What Caused the Euro Crisis?

  • Share
  • Read Later
Left; Everett, Chris Ratcliffe / Bloomberg / Getty Images

If you believe some European politicians, there may be a sinister force behind the economic crises currently convulsing Greece and Spain and threatening the stability of the euro. They believe the problems in the two countries did not happen by accident or even as a result of poor financial planning, but were instead planned all along in order to destabilize the euro. One can almost picture a bald man with an evil laugh stroking a white cat in a hollowed-out volcano and plotting world domination.

Last month, Greek Prime Minister George Papandreou blamed his country's economic meltdown on "an attack on the euro zone by certain other interests, political or financial. We are being targeted, particularly with an ulterior motive or agenda." And according to Spain's El Pais newspaper, agents at the country's National Intelligence Center are investigating whether "attacks by investors and the hostility shown by some sectors of the British and U.S. press" amount to "collusion." "None of what is happening, including editorials in some foreign media with their apocalyptic commentaries, is happening by chance or innocently," Spanish Transport Minister José Blanco declared in a radio interview earlier this month.

Nor is there just one alleged plot involved. The colorful Greek Deputy Prime Minister Theodoros Pangalos this week claimed that the Nazi theft of Greek gold during World War II was to blame for the country's ballooning deficit, which has shaken investors' confidence in the euro, causing it to plunge in value against the dollar in recent weeks.

Gold theft aside, is there any truth to the other conspiracy theories being circulated? "This certainly has some entertainment value," says Johnny Munkhammar, a research director at the European Enterprise Institute, a Brussels-based think tank aimed at promoting entrepreneurship. "But the idea that any of these theories have anything to do with creating the current crisis is, of course, ridiculous." He says Greece is to blame for its own mess, having amassed a huge pile of debt from years of statistical fraud in Greece's public-accounts sector. "Politicians turn to conspiracy theories because they feel they need someone else to blame," Munkhammar says.

The blame is certainly going around. Many conspiracists accuse "foreign hands," more specifically Anglo-Saxons, for the Greek and Spanish crises, arguing that they have always hated the euro and are now using their hedge funds and media operations to bring it down. Some suggest that speculators are attacking the euro to block moves toward tougher European Union regulation of the market. Others, like European Central Bank chief economist Jürgen Stark, suggest people are perpetrating a ruse to hide the U.K.'s budget deficit. "It's astonishing to see where most of the criticism of the euro is coming from," Stark says. "Much of what they are printing reads as if they were trying to deflect attention away from problems in their own backyards."

Nicolas Véron, a senior fellow at the Breugel economic think tank in Brussels, says the theories reflect a virulent public mistrust of the free market in euro-zone countries, particularly in southern Europe. "There is a very long and deep suspicion of markets in these places," he says. But he adds that these countries are guilty of shifting the blame for their own problems. "It is absurd to imply a political purpose in this," Véron says. "This scapegoating is a distraction from the serious political reform that is needed and contributes to ingraining political prejudices."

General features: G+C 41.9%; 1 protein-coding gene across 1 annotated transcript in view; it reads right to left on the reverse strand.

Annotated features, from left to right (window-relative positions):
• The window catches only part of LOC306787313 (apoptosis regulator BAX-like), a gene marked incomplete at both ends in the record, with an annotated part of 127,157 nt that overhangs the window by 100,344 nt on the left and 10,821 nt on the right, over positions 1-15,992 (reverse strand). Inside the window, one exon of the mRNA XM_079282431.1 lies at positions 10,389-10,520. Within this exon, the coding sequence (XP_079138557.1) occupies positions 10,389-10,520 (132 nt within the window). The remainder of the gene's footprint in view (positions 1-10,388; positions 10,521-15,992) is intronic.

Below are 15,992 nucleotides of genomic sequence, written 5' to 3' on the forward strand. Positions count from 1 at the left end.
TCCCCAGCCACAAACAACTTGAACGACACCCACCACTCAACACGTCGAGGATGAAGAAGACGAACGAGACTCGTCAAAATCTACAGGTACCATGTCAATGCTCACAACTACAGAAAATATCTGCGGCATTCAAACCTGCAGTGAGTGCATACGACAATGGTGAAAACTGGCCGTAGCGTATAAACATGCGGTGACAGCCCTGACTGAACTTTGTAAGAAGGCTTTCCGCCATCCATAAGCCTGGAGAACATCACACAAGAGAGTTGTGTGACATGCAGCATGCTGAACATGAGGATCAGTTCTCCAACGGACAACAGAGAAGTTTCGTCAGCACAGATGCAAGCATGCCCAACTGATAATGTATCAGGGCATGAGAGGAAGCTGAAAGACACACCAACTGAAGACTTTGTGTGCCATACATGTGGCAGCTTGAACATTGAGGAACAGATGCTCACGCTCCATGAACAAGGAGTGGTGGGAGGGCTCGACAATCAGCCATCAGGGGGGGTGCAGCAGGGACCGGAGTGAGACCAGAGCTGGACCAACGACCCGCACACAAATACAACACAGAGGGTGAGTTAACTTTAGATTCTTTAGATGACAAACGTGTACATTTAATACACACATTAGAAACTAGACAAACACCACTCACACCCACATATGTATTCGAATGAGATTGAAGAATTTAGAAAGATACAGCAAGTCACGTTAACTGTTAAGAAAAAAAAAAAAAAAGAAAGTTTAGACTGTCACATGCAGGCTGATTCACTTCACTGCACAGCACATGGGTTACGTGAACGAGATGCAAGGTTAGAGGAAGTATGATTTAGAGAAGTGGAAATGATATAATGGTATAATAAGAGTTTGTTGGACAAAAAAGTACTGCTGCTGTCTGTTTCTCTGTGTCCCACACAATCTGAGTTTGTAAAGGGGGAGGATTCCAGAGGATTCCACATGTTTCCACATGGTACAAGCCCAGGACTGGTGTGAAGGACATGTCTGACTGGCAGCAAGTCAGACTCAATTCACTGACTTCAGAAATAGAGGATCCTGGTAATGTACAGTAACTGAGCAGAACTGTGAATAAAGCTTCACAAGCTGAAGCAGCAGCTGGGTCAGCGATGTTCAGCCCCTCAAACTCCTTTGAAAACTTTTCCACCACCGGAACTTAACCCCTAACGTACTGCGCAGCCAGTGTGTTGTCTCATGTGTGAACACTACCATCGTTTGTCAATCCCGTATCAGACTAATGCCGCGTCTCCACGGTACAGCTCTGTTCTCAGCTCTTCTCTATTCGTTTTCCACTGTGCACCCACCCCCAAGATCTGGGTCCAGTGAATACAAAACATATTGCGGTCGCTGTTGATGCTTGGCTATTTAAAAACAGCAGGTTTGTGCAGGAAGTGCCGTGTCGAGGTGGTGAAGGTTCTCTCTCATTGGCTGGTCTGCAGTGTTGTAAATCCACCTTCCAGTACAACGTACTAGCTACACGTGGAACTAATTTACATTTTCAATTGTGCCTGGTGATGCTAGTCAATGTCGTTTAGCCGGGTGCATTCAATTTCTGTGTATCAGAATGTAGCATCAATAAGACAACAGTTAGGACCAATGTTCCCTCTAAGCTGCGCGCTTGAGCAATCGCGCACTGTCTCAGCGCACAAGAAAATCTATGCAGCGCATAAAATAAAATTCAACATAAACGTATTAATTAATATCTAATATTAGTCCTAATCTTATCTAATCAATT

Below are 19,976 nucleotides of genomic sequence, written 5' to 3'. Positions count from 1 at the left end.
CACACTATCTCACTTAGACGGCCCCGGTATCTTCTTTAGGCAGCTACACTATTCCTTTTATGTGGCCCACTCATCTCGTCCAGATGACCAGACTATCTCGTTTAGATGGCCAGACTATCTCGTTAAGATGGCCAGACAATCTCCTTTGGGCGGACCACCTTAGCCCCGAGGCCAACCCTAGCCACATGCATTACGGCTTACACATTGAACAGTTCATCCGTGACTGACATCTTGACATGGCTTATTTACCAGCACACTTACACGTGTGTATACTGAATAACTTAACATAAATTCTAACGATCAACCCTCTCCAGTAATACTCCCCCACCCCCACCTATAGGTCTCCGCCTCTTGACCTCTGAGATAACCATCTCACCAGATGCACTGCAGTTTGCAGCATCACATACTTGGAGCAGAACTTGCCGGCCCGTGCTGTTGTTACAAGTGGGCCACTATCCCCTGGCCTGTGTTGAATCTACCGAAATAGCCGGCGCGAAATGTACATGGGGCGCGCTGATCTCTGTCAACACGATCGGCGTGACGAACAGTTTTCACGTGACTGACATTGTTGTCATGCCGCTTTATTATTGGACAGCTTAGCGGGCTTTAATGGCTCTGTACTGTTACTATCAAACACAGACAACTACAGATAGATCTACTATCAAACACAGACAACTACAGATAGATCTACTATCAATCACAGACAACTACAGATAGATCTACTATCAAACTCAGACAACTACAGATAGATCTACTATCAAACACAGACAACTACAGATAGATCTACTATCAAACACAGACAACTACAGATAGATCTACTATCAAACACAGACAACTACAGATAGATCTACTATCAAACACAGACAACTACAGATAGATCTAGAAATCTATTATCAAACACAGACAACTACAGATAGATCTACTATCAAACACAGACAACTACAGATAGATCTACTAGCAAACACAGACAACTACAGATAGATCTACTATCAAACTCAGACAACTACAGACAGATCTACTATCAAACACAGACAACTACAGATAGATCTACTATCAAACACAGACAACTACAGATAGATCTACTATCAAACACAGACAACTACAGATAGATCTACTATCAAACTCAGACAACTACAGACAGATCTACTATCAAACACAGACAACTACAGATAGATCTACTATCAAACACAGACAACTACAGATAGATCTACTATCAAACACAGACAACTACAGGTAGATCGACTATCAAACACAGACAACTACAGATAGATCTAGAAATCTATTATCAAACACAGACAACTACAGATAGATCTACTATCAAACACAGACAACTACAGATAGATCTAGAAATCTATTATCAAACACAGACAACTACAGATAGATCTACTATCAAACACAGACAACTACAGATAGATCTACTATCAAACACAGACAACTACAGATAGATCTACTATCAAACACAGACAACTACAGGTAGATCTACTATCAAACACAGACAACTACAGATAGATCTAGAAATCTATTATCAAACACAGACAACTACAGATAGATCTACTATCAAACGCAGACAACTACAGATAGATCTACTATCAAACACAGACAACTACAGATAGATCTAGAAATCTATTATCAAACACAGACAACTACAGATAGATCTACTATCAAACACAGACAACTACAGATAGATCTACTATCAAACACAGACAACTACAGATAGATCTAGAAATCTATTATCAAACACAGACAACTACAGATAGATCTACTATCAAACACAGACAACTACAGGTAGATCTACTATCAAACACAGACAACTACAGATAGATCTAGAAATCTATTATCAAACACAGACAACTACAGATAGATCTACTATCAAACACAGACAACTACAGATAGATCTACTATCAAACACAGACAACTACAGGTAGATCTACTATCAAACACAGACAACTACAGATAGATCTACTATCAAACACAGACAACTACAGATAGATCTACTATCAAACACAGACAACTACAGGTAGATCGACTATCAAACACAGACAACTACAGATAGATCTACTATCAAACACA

But while most conspiracy theories are overblown, some experts believe there is at least some kernel of truth to them. "They are correct to say there has been massive short-selling against the euro," says Iain Begg, an associate fellow at the London think tank Chatham House. "Speculation is what markets are about. It is simply an opportunity to make money. Financial markets are amoral, feral beasts. If they see a weakness, they go for it. And Greece was seen as weak." He admits that the role of Goldman Sachs and other major banks in helping Greece disguise its mounting debts — which U.S. Federal Reserve Chairman Ben Bernanke pledged on Thursday, Feb. 25, to investigate — reinforces the image of evil geniuses pulling the market's strings. But Begg stresses that conspiracy theories were being bandied about long before the Goldman Sachs revelations emerged and were characterized by deliberately vague allegations about political and media interests.

Begg sees a deeper purpose behind the blame game, as politicians try to mitigate the public criticism that will accompany the inevitable austerity measures needed to fix the Greek and Spanish economies. "There is an Italian concept of vincolo esterno, or external constraint," he says. "It is a device a canny politician can use to say, 'We must do this or we will be eaten alive.' Although the conspiracy theories are preposterous, they help prepare for the reforms which are needed."

So perhaps there is a devious conspiracy behind these countries' financial problems after all. If so, it's one concocted by the very politicians conjuring up the conspiracy theories.